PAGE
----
Looking for More Standouts at Art Basel Hong Kong? Here Are Five Booths Not to Miss
From a series of scorched canvases to a cameo by Jeff Koons, explore a handful of highlights from artnet member galleries.
This week, some 70,000 people are descending on the Hong Kong Convention and Exhibition Centre for the sixth edition of Art Basel Hong Kong—an event that has in recent years emerged as an essential stop on the annual art fair circuit. With Asia’s art market continuing to expand at a rapid clip, this year’s edition purports to be the most robust yet, featuring 248 galleries from 32 different countries and territories.
The fair, which opened to VIPs on Tuesday, has already made headlines with major sales and a plethora of eye-opening works. But even if you’ve followed the early coverage, there’s still plenty more to see. As ABHK opens to the public today, here are five standout booths from artnet member galleries that shouldn’t be missed.
de Sarthe has brought a selection of new and older pieces by both Western and Asian artists to the fair this year, which is just a short drive from the international gallery’s Hong Kong’s branch. The stars of the booth, however, are Andrew Luk and Wang Xin, each of whom is presenting new bodies of work.
Luk, a young artist who was born in the US but lives in Hong Kong, is debuting a piece from his “Horizon Scan” series, in which he chars canvases with homemade napalm, then collages the remnants, covers them in resin, and illuminates them from underneath like a lightbox. The resulting objects look like landscapes ravaged by war or natural disaster.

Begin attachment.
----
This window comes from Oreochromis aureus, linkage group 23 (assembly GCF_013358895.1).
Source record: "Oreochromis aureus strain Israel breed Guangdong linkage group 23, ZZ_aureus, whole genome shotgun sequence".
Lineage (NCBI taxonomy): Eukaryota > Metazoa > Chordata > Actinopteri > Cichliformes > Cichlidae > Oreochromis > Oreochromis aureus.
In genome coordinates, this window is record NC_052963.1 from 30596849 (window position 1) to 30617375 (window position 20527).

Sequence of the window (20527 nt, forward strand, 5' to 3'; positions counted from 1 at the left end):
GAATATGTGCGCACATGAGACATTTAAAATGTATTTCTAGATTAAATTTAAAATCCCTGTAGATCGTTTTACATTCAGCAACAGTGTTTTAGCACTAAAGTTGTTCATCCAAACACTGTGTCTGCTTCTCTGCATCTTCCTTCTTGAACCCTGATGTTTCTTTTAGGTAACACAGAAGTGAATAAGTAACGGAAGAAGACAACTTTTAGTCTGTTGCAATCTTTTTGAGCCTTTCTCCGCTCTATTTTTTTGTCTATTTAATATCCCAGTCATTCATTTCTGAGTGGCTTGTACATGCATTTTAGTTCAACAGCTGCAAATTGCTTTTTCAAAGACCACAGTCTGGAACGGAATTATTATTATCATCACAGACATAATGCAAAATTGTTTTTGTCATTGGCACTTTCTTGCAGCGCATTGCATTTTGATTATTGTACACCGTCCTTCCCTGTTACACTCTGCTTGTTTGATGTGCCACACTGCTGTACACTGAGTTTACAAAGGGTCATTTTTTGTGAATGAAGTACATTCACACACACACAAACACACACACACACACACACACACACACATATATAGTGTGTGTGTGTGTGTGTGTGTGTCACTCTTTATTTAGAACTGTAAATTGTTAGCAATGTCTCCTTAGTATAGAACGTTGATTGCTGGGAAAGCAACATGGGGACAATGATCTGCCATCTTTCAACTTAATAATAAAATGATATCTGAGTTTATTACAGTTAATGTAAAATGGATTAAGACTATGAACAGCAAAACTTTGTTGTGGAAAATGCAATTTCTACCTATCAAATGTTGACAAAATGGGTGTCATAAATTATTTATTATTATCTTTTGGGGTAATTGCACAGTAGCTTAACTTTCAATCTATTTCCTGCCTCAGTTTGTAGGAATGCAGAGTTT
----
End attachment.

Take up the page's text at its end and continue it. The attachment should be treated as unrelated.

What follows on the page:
Xin, on the other hand, is presenting a revamped version of her traveling interactive artwork, Unknown Artists Agency (recently shown at the Armory Show in New York). Rather than a room-sized installation, this iteration of the artist’s conceptual DIY gallery space takes the form of a dress adorned with interactive live cameras.
In conjunction with its ABHK presentation, de Sarthe is also opening a dual exhibition of abstract paintings by European postwar heavyweights Manolo Millares and Antoni Tàpies at its Hong Kong gallery.
If you weren’t already convinced that Art Basel Hong Kong has become one of the top international art fairs, look no further than David Zwirner’s booth. Zwirner hasn’t just brought over a series of works by Jeff Koons—arguably the most recognizable artist in the world—they’ve also brought Koons himself. He is the latest—and most notable—artist on Zwirner’s roster to join the gallery in person at the fair, following in the footsteps of Luc Tuymans (2017), Michaël Borremans (2016), and Neo Rauch (2015).
Zwirner, who has participated in ABHK every year since its inception, is showing five recent works by Koons—three from his “Gazing Ball” series, as well as two mirror-polished stainless steel bird sculptures, Bluebird Planter (2010–16) and Swan (Inflatable) (2011–15). But Koons isn’t going it alone. The gallery, which opened a Hong Kong outpost earlier this year, is also presenting a range of works by Francis Alÿs, Michaël Borremans, Oscar Murillo, Alice Neel, Sigmar Polke, Neo Rauch, Josh Smith, Wolfgang Tillmans, Franz West, Jordan Wolfson, and Lisa Yuskavage.